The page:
CARRIERS NOT SATISFIED WITH DISABILITY CLAIMS SYSTEMS

A recent study, conducted by JHA, a Portland, Maine-based disability reinsurance, consulting and research firm, measured insurance industry challenges as well as how technology can assist disability carriers in successfully managing claims operations. Results showed that carriers are dissatisfied with their current claims management technology. The study, sponsored by Portland, Maine-based ClaimVantage Inc., indicates that companies across the industry face similar challenges managing their claims processes, largely due to rapid advancements in technology. Some of the major issues identified involve claims payment solutions, customized or over-engineered systems and image-enabled systems. Seventy percent of the respondents have semi-automated payment capabilities, while the remaining are fully automated on legacy systems with up to 20 years of in-house development built in. Nearly 80% of the respondents said their systems are difficult to maintain because they are highly customized vendor systems or over-engineered legacy systems. Paperless environments are rated high on carriers' wish lists, with only 41% using image-enabled systems. Of those, only 50% are individual disability carriers. Of the respondents, nearly half (46%) indicated lower productivity levels or dissatisfaction with their current claims management technology.

CHOICEPOINT ACQUIRES STEEL CARD

ChoicePoint acquired Santa Barbara, Calif.-based Steel Card LLC and its Apogee product line. Terms of the acquisition were not disclosed. Steel Card provides Web-based personal lines software for the P&C industry. The software includes capabilities that span the policy administration lifecycle, such as rating, rules, forms, Internet quoting, Internet purchasing and full policy processing for all personal lines. Steel Card and its products will be integrated into ChoicePoint's insurance software and process outsourcing business, Insurity, based in Hartford, Conn. These new capabilities will be marketed as part of Insurity's Insurance Decisions suite.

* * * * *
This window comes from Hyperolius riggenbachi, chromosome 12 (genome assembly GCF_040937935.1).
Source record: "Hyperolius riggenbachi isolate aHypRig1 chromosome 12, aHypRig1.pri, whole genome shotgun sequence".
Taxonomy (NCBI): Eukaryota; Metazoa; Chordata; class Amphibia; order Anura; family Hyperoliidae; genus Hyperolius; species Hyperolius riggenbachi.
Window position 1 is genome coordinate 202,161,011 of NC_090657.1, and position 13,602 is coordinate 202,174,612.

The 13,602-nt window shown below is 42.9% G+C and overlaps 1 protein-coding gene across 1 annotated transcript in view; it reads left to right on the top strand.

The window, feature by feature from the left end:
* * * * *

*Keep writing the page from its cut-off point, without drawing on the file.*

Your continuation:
P&C CARRIERS TO SEE PROFIT IN UNDERWRITING

U.S. property/casualty carriers can expect another year of underwriting profit in 2006, matching the results of 2004, according to a Conning Research and Consulting Inc. forecast report. "Analysis of 2005 results for the industry shows a remarkable consistency in profitability by line of business, aside from the effects of catastrophes," says Stephan Christiansen, director of research at Hartford, Conn.-based Conning. "Profitability continues through 2006, but slowing premium growth, rising loss costs and accumulating surplus will take their toll, and the industry will again show combined ratios above 100% in 2007 and 2008." The study, "Property-Casualty Forecast & Analysis by Line of Insurance, 2005-2008," reports on 2005 preliminary results for the industry and forecasts results for the P&C industry and its top lines of business through 2008. "Market conditions are becoming more price-competitive outside of catastrophe-prone areas, but with some volatility. This is stimulated by surplus accumulation, strong loss reserves and strong cash flow. The projection also reflects an expectation for heightened catastrophe losses, but below the levels seen in 2004 and 2005," says Christiansen. "Increased pricing for coastal exposures, and higher costs and reduced availability of reinsurance are helping to moderate these premium trends through 2008. Overall, we expect ROEs will slowly subside, falling from 9.2% in 2005 to 7% by 2008."

WHAT AGENT'S WANT

Carriers may know that technology is a critical enabler in meeting agents' needs, but do they know exactly what agents need when it comes to that technology? What tools do agents have access to, and how often do they use them? How do agents view the debate between proprietary systems such as portals and non-proprietary systems such as agency management systems? In a perfect world, what would field technology look like, and how would it function? Boston-based Celent LLC posed these and other questions to a number of life/annuity/health agents and agency principals. A total of 215 people, ranging from captive to independent to general agents participated in the survey, which contributed to Celent's June 2006 report, "Designed for Success: The Must-Have Attributes of Producer Tools."

Key findings in the report include the fact that agents are split on which tools they prefer to use for various tasks, and no single-tool strategy will universally appeal to agents. Also revealed in the report: Among a list of 13 attributes, agents identified a clear top tier of attributes that help them determine which carrier might best meet their needs-e-mail, 24/7 access and use of the Web are primary concerns for all agents.

The report prompted Celent to conclude that on a high level, access to information is a key theme; communication tools that fit daily work patterns are critical; and efficiency is a major concern, but not the only one.